For Paul, Apostle of Christ, The filmmakers have been very open about sticking closely to the Scriptures. As you wrote the novelization, were you following the screenplay or going straight to the Bible?
I tried to do both. Because a novel is usually more than twice as long as a screenplay, I had to add quite a bit. So when I added material, I used Scripture and logical connections. For instance, Paul had a sister and nephew in Jerusalem—how often do we hear about them?
Luke was Greek, and would have been educated in the Greek system. Paul probably knew Stephen from his days as a student with the Sanhedrin. He would have known Nicodemus and Joseph of Arimathea. What would their interactions have been like?
What kind of research did you have to do to get the details right? How much did you need to look into church tradition and extrabiblical sources to fill in the gaps?
I always do a lot of research, but I try to find sources written in the era I’m writing about—too much can be convoluted by later writers. Church tradition is replete with legends that strain my credulity, so I tend to avoid those stories unless they are plausible.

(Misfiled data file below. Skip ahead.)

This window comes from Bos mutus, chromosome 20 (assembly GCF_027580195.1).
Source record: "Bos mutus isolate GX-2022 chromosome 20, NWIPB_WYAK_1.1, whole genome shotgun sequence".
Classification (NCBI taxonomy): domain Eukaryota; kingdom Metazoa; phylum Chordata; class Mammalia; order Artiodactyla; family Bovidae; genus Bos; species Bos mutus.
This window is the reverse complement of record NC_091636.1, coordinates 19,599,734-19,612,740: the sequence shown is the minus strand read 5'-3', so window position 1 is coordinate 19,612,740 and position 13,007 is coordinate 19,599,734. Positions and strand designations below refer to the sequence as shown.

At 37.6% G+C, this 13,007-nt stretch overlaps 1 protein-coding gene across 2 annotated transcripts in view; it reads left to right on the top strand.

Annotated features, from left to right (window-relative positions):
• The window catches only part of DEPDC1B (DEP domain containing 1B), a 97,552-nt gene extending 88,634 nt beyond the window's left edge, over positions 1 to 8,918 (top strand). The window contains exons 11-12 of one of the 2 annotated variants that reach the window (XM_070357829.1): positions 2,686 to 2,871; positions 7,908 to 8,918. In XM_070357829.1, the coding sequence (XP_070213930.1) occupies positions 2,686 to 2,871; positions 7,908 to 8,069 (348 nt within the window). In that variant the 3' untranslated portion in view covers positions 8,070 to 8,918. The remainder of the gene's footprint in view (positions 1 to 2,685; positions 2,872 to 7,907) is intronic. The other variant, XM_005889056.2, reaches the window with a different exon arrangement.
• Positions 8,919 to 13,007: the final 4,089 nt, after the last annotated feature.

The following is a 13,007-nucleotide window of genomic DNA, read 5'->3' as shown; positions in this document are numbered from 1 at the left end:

I could never rely on just one source because biblical “experts” disagree with each other all the time, especially about ancient civilizations–and most of them are quite dogmatic about their positions.
I always read several sources and then try to pretzel them together into a cohesive picture, then apply common sense and logic. The only book I leave quite alone is the Bible, but it leaves great holes that could be fleshed out in myriad ways.
As you researched, did you discover anything about the life and times of Paul, or the culture he wrote in, that might be surprising to readers?
Most Christians are quite familiar with Paul because he wrote so many books of the New Testament. (Luke actually wrote more words of the New Testament, and how like a writer to consider word count.)
What I found myself doing was looking for logical connections Paul might have had with other characters. He was part of the Sanhedrin along with Nicodemus and Joseph of Arimathea. Did they know each other? Did they interact? We know Paul was present when Stephen was killed, but did he know him before that day? Since nearly every religious Jew went to the Temple during the Pilgrimage festivals, could Paul have been present when the twelve-year-old Jesus was confounding the rabbis during Passover?
The world was a smaller place in those days, so those situations might have happened. That intrigued me.
Click through to find out the challenges of writing about about historical figures…